Aphorism sentence example

aphorism
  • He often begins an aphorism with a quoted passage.
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  • It proves the old aphorism that if something looks too good to be true then it probably is.
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  • After every translated aphorism, I briefly comment on the association it invoked in me.
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  • The force of this criterion is best expressed in Bishop Butler's famous aphorism, " Probability is the very guide of life.
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  • For Lassalle, who coined the aphorism on science and the proletariat, science, like the state, stands above the class struggle.
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  • Soon afterward, their empire disintegrates, and over the passage of time Outer Mongolia becomes an aphorism for obscurity.
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  • The old aphorism ' travel broadens the mind ' has been wholly forgotten.
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  • These are arranged, professedly on the basis of the aphorism of Augustine, Lombard's favourite authority, that "omnis doctrina vel rerum est vel signorum," into four books, of which the first treats of God, the second of the creature, the third of the incarnation, the work of redemption, and the virtues, and the fourth of the seven sacraments and eschatology.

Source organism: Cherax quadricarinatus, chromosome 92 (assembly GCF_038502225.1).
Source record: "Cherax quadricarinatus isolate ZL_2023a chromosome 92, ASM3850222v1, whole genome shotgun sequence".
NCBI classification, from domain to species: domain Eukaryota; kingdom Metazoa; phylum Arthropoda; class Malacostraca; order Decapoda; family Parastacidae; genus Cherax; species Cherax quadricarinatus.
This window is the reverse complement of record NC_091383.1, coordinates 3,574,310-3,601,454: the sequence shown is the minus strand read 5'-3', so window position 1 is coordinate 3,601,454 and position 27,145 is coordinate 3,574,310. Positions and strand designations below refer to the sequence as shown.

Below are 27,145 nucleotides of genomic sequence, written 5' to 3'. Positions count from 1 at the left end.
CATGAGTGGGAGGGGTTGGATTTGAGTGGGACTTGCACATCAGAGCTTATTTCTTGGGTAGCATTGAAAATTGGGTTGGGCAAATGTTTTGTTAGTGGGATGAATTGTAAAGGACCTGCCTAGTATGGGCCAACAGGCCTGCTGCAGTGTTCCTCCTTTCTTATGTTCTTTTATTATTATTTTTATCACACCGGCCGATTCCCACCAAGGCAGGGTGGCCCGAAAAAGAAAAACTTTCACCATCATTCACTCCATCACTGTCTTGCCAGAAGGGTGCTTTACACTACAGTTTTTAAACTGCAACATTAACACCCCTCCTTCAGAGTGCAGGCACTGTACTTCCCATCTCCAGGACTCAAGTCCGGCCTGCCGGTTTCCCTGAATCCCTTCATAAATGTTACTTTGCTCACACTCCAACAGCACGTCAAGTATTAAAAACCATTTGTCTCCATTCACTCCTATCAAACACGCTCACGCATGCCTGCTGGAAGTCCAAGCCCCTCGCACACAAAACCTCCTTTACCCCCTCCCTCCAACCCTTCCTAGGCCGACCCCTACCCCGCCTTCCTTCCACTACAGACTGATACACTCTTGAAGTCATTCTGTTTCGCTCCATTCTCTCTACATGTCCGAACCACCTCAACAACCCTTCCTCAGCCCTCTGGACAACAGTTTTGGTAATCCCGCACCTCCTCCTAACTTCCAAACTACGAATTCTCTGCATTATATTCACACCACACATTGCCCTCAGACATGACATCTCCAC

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  • But the increase of size which constitutes growth is the result of a process of molecular intussusception, and therefore differs altogether from the process of growth by accretion, which may be observed in crystals and is effected purely by the external addition of new matter - so that, in the well-known aphorism of Linnaeus, the word "grow" as applied to stones signifies a totally different process from what is called "growth" in plants and animals.
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  • Its natural form is the aphorism, and to this and to its epigrammatic brilliance, vigour, and uncompromising revolt against all conventions in science and conduct it owes its persuasiveness.
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  • This was popularly condensed into the aphorism, yet current in Holland, that "Art is not the business of the government," and Thorbecke was condemned as the author of it.
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  • Working on these lines, and attaching special importance to common descent, naturalists applied the term with more and more precision, until Linnaeus, in his Philosophia botanica, gave the aphorism, "species tot sunt diversae, quot diversae formae ab initio sunt creatae" - "just so many species are to be reckoned as there were forms created at the beginning."
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